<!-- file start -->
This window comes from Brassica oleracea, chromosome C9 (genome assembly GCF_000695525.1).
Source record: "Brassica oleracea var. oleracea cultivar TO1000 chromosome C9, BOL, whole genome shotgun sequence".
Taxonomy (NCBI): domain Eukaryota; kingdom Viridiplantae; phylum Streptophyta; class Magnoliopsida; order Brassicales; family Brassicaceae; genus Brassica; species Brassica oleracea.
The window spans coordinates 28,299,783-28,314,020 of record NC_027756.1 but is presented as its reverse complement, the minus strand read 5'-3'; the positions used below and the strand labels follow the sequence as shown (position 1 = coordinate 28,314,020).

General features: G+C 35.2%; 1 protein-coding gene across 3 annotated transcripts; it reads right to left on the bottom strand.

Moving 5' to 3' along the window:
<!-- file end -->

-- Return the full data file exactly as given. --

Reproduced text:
This window comes from Brassica oleracea, chromosome C9 (genome assembly GCF_000695525.1).
Source record: "Brassica oleracea var. oleracea cultivar TO1000 chromosome C9, BOL, whole genome shotgun sequence".
Taxonomy (NCBI): domain Eukaryota; kingdom Viridiplantae; phylum Streptophyta; class Magnoliopsida; order Brassicales; family Brassicaceae; genus Brassica; species Brassica oleracea.
The window spans coordinates 28,299,783-28,314,020 of record NC_027756.1 but is presented as its reverse complement, the minus strand read 5'-3'; the positions used below and the strand labels follow the sequence as shown (position 1 = coordinate 28,314,020).

General features: G+C 35.2%; 1 protein-coding gene across 3 annotated transcripts; it reads right to left on the bottom strand.

Moving 5' to 3' along the window: